More than anything else, my experience running for New York State Assembly prepared me to run for Congress. Because I didn’t have political experience going into state legislature a few years earlier, I had had to work harder than the average candidate to gain institutional knowledge and make friends outside of my district. Once elected to State Assembly, I had to prove myself in a short period of time to do well in re-election every two years. When the opportunity came to run for Congress, I had made friends and built bridges beyond the scope of my job, and proven myself as a legislator. The alliances and bridges I built made my jump into a Congressional race easier.
CV: It must have been quite the transition going from a Democratic New York State Assembly to a Republican-dominated Congress in the year of the government shutdown. What was it like to step into a much more hostile environment?
GM: Coming from a Democratic New York Assembly, I was used to thinking of ways to help more people and build a larger tent. The move to Congress was shocking, and the shutdown in particular made me feel trapped. I couldn’t understand why Republicans would be willing to shut down the government.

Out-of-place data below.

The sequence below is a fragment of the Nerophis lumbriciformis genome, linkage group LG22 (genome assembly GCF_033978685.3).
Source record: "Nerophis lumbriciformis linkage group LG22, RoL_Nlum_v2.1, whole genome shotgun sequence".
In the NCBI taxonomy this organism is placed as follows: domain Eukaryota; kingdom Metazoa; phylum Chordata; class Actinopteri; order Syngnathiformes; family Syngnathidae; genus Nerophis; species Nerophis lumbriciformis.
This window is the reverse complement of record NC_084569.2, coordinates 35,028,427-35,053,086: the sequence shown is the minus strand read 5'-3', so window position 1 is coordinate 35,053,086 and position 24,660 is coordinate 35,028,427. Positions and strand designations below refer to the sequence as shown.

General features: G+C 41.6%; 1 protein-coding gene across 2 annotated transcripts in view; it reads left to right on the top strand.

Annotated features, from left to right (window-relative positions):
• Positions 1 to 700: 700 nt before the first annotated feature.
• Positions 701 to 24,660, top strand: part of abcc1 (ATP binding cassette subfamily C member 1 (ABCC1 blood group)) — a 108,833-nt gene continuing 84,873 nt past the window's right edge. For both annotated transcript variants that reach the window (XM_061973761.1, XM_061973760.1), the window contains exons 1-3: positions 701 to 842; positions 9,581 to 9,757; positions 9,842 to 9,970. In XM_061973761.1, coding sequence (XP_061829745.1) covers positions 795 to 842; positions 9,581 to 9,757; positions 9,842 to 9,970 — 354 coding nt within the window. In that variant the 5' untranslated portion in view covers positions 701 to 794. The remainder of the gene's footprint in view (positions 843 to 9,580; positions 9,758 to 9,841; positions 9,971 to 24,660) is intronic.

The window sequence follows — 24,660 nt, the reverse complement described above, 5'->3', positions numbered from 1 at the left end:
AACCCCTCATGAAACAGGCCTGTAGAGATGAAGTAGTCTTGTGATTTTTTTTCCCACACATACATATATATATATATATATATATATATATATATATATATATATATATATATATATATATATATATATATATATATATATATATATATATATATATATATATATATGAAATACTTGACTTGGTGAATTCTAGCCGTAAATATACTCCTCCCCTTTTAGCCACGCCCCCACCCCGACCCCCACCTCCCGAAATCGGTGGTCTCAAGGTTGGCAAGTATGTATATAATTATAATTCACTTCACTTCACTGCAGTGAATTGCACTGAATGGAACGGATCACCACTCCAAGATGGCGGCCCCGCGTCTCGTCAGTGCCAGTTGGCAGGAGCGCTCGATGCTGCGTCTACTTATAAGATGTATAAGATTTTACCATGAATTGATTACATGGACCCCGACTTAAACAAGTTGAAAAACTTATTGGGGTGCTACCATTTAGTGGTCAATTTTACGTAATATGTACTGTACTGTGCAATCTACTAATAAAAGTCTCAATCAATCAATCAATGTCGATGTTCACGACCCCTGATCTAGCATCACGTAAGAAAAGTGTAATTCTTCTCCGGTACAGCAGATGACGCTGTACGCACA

What’s different now is Republicans control everything. It’s incumbent upon all of us to let the public know that. Democrats are, for once, all on message. We need to keep drilling that in.
CV: A lot of our readers ask us what they can do if their representative is a Democrat. What would your advice be?
GM: Hearing from our constituents is incredibly important. I love getting a letter or postcard, or seeing social media posts in support of what we’re doing. This isn’t just for our ego; it truly makes us feel like the people have our back and we’re doing the right thing. It also gives us a stronger argument to show people who disagree with us. In my district, 2,000 constituents called asking Congress not to repeal Obamacare and only seven people called for repeal. This gave me even greater conviction in my vote against repeal.